Before starting this blog, I debated the merits of publicizing thoughts on feminism and social policy, especially in an uncertain job market. So I started posting anonymously, and I loved it. I felt safe, like I could post anything, argue for what I believed in, and have a meaningful dialogue. I knew the dangers of blogging about feminism under your real name; I saw what happened to Rebecca Watson, and Anita Sarkeesian. Therefore, I decided to blog under cafeaulait, instead of my real name.
But in my youthful blog enthusiasm, I told a few friends that I had a blog and showed it to them. When I showed a friend who works on Wall Street, he laughed. He pointed out that the Ghandi quotation is overused to the point of cliche. He’s right, but his valid criticism stung, and made me feel like a walking stereotype.
The truth is that I do believe in social justice. And that involves believing in people, believing in their innate goodness, and believing that you can make a difference. I believe in social justice because I have seen it work.
I have seen health clinics manifest from nothing out of sheer determination and hard work. I have seen the offering of video games available expand to more female-friendly games. I believe that one broke college graduate can change the perception of teaching in the United States, starting with nothing but a tiny apartment and a big idea, like Wendy Kopp, the CEO of TFA.But to those who don’t see the world like I do, I’m just an idealistic fool.
I am a latte liberal because I believe in social justice and because I have seen it work. Not because I’m still too young or too naive to know better.
His words inspired a moment of doubt, and then a realization. Speaking like I would to like-minded friends is not going to change conservative hearts. My liberal roommate and my liberal coworkers will be inspired by the Ghandi quotation. Unfortunately, those who don’t believe in the power of activism will dismiss the quotation as trite, overplayed pretty words.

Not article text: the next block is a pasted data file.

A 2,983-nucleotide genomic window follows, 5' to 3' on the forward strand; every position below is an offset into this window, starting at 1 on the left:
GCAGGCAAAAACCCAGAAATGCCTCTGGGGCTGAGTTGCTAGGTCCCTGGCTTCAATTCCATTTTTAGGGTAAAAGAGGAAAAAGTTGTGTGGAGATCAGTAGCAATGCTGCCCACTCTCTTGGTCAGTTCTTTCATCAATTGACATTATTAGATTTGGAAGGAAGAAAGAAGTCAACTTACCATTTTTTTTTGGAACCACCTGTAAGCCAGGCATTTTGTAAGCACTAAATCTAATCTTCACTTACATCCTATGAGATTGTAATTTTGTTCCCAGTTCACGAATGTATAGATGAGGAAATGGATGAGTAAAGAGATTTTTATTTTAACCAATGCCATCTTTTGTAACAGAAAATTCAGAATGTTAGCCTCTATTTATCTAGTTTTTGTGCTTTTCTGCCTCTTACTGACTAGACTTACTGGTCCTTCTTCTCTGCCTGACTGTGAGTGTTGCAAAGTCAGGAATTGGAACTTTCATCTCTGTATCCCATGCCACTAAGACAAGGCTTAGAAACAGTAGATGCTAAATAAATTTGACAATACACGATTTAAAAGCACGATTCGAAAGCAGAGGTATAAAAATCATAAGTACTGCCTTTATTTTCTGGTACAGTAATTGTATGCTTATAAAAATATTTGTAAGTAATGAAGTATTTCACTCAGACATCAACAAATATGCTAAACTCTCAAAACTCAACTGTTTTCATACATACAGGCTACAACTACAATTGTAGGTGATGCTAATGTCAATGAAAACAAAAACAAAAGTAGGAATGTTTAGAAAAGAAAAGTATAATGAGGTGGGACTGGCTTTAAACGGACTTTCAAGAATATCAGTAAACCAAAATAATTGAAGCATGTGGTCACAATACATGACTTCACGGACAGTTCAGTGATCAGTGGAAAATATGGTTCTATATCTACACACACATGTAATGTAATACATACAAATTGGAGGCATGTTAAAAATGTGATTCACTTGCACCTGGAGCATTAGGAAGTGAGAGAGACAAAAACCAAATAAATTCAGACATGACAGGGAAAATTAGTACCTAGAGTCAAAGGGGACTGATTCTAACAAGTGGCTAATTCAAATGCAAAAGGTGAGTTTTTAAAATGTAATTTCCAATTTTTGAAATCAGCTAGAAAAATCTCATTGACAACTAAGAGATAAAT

He reminded me that portraying myself as a stereotypical latte-drinking liberal isn’t helping me spread the message that social justice matters.
I learned through my friend’s assessment, that I need to improve my communication skills. Because he is happy with the status quo, and I believe that things can and should be better, I have to take the responsibility to learn how to better communicate with him and others like him. After all, if I want change, I have to work for it, or else I’m not living up to my own mantras.
For now, I will try to reach to those who think similarly. I will continue to blog as cafeaulait, and I will separate my blog life and my personal life. In the meantime, I will work on improving my ability to communicate the importance of social justice and activism to more conservative family and friends, sharing techniques along the way.
If you have any advice on how to communicate with more conservative family and friends, leave tips in the comments!